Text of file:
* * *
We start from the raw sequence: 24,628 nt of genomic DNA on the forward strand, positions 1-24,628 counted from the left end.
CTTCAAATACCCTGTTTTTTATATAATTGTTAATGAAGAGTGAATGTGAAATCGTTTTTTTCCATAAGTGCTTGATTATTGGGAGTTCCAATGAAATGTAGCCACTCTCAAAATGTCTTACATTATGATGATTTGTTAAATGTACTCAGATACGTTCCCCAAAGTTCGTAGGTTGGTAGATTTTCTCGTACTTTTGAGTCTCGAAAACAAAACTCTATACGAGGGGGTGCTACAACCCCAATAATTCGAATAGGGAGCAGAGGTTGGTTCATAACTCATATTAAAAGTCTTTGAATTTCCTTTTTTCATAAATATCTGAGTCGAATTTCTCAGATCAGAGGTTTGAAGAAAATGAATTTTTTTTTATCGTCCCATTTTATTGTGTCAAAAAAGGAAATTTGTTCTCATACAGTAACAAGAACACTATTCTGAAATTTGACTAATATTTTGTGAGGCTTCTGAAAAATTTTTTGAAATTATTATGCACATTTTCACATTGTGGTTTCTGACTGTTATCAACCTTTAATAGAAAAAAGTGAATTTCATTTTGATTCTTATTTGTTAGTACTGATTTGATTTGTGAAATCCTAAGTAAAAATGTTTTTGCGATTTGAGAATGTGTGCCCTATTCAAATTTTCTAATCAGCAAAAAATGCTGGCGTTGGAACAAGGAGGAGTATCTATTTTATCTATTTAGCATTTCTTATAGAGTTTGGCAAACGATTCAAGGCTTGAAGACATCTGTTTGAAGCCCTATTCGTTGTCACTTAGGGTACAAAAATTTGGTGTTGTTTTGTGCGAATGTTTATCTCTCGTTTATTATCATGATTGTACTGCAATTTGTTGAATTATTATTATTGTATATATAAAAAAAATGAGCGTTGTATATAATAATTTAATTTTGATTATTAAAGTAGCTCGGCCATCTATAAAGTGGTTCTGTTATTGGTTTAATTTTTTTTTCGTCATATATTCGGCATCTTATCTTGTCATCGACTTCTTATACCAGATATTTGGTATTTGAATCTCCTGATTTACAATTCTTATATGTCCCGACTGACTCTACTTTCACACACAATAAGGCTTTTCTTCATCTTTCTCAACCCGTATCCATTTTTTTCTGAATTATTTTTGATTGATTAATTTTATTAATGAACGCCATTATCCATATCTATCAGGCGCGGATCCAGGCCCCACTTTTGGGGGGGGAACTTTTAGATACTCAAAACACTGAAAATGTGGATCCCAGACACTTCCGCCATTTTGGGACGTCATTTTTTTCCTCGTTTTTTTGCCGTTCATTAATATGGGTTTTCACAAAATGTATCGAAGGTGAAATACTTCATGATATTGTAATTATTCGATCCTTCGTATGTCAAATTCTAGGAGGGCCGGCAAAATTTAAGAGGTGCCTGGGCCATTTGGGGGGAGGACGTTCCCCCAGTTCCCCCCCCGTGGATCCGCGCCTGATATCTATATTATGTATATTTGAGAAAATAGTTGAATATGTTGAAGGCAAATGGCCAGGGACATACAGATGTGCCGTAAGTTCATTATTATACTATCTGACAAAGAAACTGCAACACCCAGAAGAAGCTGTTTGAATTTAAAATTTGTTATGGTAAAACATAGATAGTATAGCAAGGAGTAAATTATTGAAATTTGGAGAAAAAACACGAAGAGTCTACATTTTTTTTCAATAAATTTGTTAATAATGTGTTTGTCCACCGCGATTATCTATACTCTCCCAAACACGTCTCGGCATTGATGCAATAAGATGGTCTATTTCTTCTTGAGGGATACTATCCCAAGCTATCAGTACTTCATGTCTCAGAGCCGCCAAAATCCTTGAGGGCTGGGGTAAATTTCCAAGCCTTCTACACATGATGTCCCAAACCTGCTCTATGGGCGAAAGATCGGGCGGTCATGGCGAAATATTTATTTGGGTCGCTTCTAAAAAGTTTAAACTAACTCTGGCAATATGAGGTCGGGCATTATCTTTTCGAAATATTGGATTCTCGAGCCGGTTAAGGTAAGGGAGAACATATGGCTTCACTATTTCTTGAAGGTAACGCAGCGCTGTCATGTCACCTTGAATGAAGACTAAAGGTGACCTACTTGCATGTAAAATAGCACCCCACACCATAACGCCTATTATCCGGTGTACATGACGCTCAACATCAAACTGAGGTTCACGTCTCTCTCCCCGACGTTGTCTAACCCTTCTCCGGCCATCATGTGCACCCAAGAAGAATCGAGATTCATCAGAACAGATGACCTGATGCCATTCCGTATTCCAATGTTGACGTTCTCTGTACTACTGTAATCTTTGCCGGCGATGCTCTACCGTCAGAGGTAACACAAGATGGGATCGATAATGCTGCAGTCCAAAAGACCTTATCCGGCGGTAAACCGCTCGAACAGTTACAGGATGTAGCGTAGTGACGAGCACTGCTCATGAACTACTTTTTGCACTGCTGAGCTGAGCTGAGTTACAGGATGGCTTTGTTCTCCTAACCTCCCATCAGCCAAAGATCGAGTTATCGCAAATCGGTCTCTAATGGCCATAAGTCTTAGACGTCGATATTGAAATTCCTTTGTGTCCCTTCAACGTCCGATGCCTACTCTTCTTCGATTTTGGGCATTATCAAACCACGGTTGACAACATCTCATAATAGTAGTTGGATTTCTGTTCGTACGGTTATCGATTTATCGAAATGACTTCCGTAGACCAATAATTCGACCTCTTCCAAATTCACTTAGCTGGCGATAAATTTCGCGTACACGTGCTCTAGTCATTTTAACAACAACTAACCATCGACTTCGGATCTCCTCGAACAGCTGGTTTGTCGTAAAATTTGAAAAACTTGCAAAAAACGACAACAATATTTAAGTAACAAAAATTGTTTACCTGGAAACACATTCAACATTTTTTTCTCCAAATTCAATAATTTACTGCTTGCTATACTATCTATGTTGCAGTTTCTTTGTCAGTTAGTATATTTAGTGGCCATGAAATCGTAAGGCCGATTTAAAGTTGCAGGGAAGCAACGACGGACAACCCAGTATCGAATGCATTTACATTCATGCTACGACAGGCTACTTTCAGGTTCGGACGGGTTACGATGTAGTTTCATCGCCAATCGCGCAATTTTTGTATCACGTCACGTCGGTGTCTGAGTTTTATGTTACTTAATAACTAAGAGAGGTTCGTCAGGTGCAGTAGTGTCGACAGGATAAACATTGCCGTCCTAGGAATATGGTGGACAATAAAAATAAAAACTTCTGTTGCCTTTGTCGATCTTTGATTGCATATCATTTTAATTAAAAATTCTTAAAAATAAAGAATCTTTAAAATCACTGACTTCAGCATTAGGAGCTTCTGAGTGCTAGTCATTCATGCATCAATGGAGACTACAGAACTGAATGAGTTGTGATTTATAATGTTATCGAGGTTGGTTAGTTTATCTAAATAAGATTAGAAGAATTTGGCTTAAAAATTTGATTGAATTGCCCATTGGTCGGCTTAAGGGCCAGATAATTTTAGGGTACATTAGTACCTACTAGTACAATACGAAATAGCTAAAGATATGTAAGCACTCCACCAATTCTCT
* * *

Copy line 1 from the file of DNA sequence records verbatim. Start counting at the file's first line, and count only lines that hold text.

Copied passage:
We start from the raw sequence: 24,628 nt of genomic DNA on the forward strand, positions 1-24,628 counted from the left end.